Jim Kelly has two battles on his hands.
While the NFL legend is fighting a recurrence of cancer, he is also working behind the scenes to ensure that the team he brought to four consecutive Super Bowls remains in Buffalo. The Bills are up for sale after the death of owner Ralph Wilson, and it has been rumored that some suitors are looking to move to the team across the country to Los Angeles.
Kelly has been one of the most active in keeping the team in Buffalo, and has been working for years to line up buyers.
“I didn’t want to fight two battles at once, but I’ve got some good people behind me,” Kelly said. “I’m not one to sit back.”
Kelly said he has a fight on his hands to keep the team in Buffalo, and isn’t backing down.
“I’m confident, but I’ll tell you what, it’s not going to be easy,” he said. “When you start talking about $1 billion that’s a different animal. You start talking about another three-quarters of a billion for a stadium, that’s a different animal.”
Kelly was diagnosed with jaw cancer last year, and underwent surgery in the summer to remove a portion of his jaw. He was declared cancer-free at the time, but in March doctors diagnosed him with a recurrence of cancer.
Kelly initially went to New York City for an aggressive round of chemotherapy treatment, but since has moved back to his home in Buffalo where he is receiving treatment at the Erie County Medical Center.
On Friday news emerged that Jim Kelly had a setback in his treatment, and had to be taken to ECMC to treat a case of dehydration.
“Unfortunately Jim got so dehydrated yesterday, he’s back in the hospital,” said Kelly’s brother Dan. “They’re getting him hydrated.”
Jim Kelly still has eight more radiation treatments and one more round of chemotherapy, and after a few months will receive an update on how the treatment is going.
“They will review all of my exams and see where I’m at,” Kelly said. “And keep my fingers crossed and say a lot of prayers that the cancer is gone.”
Despite the difficult fight, Jim has taken strength from the memory of his son, Hunter, who was born with Krabbe’s disease. Doctors told Jim and Jill Kelly that Hunter would likely not live past his first birthday, but Hunter instead fought and lived for eight years.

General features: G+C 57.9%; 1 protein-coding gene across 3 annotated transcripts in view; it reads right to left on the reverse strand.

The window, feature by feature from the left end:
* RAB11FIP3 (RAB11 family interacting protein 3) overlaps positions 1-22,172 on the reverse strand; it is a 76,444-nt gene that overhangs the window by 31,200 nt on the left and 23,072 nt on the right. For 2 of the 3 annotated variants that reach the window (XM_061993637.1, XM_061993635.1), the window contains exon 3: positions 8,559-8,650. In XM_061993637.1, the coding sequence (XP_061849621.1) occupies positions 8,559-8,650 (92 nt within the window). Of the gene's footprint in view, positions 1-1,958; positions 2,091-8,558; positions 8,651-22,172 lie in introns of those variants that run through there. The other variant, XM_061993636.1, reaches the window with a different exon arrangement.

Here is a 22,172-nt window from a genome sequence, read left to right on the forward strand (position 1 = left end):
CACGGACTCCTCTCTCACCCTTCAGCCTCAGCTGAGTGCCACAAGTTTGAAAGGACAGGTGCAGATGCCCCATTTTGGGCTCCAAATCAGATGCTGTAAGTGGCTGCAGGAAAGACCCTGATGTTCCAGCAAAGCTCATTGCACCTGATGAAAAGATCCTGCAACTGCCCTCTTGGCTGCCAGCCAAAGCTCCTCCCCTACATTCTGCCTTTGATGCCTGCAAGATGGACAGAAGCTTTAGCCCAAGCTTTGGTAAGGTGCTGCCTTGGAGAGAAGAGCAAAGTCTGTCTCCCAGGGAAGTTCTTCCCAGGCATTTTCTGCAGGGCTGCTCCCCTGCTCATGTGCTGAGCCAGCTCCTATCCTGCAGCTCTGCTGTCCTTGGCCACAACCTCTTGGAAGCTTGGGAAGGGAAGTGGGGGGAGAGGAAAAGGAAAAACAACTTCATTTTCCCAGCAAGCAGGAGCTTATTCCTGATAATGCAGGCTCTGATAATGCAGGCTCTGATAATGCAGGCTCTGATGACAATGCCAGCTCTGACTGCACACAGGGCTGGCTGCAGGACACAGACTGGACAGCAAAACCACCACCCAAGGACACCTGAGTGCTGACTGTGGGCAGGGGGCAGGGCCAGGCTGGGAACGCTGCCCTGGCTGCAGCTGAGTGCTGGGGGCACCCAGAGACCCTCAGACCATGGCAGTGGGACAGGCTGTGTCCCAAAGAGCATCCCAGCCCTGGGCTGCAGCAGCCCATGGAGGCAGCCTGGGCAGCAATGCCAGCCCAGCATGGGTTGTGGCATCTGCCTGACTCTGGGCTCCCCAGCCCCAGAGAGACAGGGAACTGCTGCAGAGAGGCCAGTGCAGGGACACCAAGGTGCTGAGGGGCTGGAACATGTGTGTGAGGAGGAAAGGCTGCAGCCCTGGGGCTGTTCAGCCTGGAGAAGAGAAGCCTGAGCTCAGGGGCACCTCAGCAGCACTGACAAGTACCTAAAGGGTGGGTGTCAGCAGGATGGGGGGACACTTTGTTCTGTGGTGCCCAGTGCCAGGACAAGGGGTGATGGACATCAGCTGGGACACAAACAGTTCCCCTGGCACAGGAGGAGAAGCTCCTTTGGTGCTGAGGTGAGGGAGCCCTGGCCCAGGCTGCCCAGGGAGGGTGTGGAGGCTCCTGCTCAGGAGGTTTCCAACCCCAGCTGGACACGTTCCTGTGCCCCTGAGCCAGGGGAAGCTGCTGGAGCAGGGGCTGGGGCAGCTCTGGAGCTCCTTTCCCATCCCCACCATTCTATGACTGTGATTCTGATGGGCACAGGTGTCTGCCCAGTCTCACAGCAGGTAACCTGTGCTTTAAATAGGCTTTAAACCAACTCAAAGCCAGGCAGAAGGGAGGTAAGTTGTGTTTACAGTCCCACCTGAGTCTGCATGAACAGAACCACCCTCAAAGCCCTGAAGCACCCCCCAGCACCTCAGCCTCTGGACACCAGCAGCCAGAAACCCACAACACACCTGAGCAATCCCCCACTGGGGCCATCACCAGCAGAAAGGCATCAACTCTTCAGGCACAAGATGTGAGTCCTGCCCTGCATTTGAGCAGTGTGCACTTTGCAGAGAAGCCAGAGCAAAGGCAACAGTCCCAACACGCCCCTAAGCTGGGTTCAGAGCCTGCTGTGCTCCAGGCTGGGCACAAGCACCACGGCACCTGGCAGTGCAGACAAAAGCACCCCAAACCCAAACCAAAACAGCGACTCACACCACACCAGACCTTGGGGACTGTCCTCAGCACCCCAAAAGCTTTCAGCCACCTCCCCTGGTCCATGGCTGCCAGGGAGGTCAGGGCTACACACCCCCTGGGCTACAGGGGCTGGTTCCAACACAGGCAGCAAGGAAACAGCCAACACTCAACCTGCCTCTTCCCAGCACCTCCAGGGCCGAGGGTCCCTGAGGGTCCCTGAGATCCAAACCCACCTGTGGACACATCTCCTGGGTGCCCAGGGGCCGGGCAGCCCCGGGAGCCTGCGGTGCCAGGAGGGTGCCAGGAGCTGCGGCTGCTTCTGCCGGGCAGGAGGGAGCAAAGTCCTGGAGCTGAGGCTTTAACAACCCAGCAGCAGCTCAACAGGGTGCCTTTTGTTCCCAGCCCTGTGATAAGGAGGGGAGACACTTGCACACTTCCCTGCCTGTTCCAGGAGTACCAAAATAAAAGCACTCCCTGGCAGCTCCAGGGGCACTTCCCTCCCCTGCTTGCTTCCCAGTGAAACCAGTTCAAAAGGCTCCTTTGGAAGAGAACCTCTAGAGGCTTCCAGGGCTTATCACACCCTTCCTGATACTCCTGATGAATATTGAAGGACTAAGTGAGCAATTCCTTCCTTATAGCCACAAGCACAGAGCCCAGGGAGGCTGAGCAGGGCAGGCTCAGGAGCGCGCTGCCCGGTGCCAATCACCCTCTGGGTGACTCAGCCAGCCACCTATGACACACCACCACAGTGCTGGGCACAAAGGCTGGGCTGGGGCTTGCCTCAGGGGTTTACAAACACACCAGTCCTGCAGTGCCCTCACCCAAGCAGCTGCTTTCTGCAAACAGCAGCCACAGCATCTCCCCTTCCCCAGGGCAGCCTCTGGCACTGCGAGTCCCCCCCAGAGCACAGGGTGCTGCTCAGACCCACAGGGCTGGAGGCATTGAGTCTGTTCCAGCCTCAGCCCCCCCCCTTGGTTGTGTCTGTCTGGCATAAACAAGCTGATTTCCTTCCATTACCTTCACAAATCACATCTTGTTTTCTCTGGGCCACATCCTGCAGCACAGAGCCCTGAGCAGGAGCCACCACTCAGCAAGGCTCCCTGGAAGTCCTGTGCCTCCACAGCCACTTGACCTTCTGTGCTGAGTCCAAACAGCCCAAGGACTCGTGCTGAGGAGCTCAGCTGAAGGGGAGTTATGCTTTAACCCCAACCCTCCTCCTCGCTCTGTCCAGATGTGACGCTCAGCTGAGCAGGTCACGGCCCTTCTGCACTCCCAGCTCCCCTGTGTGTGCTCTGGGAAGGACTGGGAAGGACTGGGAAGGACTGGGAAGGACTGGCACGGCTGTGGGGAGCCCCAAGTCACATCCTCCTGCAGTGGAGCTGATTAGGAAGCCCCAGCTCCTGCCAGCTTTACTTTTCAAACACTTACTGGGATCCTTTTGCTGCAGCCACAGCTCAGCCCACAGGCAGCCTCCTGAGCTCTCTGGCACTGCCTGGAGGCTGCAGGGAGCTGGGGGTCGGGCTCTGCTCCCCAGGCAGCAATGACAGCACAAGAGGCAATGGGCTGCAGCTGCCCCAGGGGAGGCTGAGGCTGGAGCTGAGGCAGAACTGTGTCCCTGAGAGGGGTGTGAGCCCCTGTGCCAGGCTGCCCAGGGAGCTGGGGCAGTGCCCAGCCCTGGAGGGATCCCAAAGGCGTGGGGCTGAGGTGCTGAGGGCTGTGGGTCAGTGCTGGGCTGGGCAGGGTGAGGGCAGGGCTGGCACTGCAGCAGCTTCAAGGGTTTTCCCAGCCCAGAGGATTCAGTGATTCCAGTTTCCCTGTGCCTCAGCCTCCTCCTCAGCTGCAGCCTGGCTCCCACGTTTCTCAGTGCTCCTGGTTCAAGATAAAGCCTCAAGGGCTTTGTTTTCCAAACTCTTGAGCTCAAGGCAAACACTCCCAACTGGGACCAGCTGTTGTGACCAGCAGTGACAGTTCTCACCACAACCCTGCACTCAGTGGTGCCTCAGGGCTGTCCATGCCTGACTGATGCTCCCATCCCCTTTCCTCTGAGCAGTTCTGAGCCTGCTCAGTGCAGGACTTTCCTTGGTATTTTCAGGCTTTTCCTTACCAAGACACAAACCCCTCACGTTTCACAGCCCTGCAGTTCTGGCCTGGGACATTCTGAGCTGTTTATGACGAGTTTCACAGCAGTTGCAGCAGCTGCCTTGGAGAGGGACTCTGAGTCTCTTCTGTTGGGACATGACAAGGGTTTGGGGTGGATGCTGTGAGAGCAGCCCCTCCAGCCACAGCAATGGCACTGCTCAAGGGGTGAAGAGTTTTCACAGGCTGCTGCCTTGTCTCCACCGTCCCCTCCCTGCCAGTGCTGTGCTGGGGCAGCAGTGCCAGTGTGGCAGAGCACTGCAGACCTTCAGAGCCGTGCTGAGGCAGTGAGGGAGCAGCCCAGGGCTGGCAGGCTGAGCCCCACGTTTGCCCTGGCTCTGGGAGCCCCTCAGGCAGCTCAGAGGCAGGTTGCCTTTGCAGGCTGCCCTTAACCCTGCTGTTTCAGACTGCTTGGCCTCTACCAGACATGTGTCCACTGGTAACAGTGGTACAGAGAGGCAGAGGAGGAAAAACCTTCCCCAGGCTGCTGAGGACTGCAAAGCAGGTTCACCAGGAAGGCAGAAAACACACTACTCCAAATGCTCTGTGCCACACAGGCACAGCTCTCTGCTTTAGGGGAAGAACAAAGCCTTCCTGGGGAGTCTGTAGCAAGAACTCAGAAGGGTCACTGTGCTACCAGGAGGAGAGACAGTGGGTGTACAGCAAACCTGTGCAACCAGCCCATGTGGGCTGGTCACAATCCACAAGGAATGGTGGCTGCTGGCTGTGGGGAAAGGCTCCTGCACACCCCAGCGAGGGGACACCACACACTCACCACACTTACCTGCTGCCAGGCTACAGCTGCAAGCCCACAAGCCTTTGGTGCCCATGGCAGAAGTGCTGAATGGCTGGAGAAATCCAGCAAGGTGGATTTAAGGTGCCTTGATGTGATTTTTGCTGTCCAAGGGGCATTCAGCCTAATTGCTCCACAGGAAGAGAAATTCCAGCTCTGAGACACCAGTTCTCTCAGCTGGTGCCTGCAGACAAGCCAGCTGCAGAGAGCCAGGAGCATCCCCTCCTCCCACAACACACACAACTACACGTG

When doctors told Kelly recently that he would need a feeding tube inserted, Jim looked to Hunter’s memory for inspiration.
“It was tough for me at the beginning when they told me that they’re going to have to put it in, because you don’t want to … it just seems like I’m falling apart,” Kelly said in an interview with the Buffalo News.
“When I started thinking about it, it scared me,” Kelly said. “Then I thought, my son had it. I always wanted to be like my son.”
Jim Kelly has gotten a flood of support from the people of Western New York. Thousands have signed cards and sent thousands of messages of support to the family, and the term “PrayersForJK” has gone viral on Twitter.
“The people of Western New York, I cannot thank enough,” Kelly said. “The letters I’ve received, and I try to read them all, and the cards, it’s just overwhelming.”
Jim Kelly said he has another giant source of strength — his faith. Kelly embraced Christianity in 2007, and his wife often works as a motivational speaker visiting churches and local organizations.
“I’m serious, if it wasn’t for my faith, and knowing that I’m not scared to die … if that day comes, I know one thing, and I told my wife this, I’ll be there to see our son, Hunter,” he said.
Jim Kelly said it has taken a lot of work to keep the Buffalo Bills in their home while also battling cancer, but has the help of his brother, Dan. Kelly has also called on fans to make their voices heard.
“The bottom line is, it’s gotta stay the Buffalo Bills,” Jim Kelly said.